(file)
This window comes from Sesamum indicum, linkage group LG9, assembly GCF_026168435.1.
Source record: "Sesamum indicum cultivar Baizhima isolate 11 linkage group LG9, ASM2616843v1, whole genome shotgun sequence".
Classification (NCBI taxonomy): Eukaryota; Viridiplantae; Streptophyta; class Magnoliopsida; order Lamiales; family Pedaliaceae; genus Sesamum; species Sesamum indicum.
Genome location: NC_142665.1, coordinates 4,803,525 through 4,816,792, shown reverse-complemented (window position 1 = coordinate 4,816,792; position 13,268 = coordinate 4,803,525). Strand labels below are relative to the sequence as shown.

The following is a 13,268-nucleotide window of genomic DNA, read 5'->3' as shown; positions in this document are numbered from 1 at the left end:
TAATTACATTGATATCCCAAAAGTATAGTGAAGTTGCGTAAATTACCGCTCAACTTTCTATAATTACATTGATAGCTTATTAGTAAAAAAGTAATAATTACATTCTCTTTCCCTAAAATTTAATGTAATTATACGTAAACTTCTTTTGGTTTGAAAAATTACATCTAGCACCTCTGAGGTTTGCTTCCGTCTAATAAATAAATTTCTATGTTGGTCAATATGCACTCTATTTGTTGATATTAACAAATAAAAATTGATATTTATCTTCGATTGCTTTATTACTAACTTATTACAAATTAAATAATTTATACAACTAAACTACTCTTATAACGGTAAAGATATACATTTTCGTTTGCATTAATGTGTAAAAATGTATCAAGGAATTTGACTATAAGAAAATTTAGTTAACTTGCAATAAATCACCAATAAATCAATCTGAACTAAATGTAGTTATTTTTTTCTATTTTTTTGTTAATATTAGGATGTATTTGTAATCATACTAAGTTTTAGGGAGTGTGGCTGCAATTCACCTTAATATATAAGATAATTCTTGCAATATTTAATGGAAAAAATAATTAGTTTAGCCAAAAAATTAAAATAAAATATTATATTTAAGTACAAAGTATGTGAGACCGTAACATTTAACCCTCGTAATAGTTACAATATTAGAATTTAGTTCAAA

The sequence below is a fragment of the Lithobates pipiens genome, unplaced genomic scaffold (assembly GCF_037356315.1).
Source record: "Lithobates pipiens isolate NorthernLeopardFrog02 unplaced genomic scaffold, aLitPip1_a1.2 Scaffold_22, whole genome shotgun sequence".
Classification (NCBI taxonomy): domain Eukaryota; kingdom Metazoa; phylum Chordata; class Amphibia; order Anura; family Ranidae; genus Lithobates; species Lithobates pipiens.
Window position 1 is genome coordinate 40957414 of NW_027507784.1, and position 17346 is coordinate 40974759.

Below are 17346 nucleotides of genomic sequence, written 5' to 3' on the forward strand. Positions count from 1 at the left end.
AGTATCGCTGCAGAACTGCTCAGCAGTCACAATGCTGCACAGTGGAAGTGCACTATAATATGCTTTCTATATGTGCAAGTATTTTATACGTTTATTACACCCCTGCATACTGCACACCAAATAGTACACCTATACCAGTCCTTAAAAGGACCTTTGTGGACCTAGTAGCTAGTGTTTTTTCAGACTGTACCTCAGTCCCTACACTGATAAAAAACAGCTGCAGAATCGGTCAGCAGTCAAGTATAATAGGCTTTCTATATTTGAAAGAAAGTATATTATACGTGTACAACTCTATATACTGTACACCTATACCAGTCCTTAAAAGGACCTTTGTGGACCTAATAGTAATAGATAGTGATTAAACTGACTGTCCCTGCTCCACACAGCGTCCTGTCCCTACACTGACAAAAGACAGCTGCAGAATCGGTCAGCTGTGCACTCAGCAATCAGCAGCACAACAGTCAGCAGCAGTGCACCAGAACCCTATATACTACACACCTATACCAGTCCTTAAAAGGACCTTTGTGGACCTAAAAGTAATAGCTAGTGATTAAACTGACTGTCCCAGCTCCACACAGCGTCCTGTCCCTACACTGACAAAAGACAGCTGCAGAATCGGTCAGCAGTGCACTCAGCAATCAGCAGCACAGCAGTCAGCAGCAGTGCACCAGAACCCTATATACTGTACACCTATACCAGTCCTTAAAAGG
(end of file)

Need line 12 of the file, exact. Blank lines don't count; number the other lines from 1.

AGTATCGCTGCAGAACTGCTCAGCAGTCACAATGCTGCACAGTGGAAGTGCACTATAATATGCTTTCTATATGTGCAAGTATTTTATACGTTTATTACACCCCTGCATACTGCACACCAAATAGTACACCTATACCAGTCCTTAAAAGGACCTTTGTGGACCTAGTAGCTAGTGTTTTTTCAGACTGTACCTCAGTCCCTACACTGATAAAAAACAGCTGCAGAATCGGTCAGCAGTCAAGTATAATAGGCTTTCTATATTTGAAAGAAAGTATATTATACGTGTACAACTCTATATACTGTACACCTATACCAGTCCTTAAAAGGACCTTTGTGGACCTAATAGTAATAGATAGTGATTAAACTGACTGTCCCTGCTCCACACAGCGTCCTGTCCCTACACTGACAAAAGACAGCTGCAGAATCGGTCAGCTGTGCACTCAGCAATCAGCAGCACAACAGTCAGCAGCAGTGCACCAGAACCCTATATACTACACACCTATACCAGTCCTTAAAAGGACCTTTGTGGACCTAAAAGTAATAGCTAGTGATTAAACTGACTGTCCCAGCTCCACACAGCGTCCTGTCCCTACACTGACAAAAGACAGCTGCAGAATCGGTCAGCAGTGCACTCAGCAATCAGCAGCACAGCAGTCAGCAGCAGTGCACCAGAACCCTATATACTGTACACCTATACCAGTCCTTAAAAGG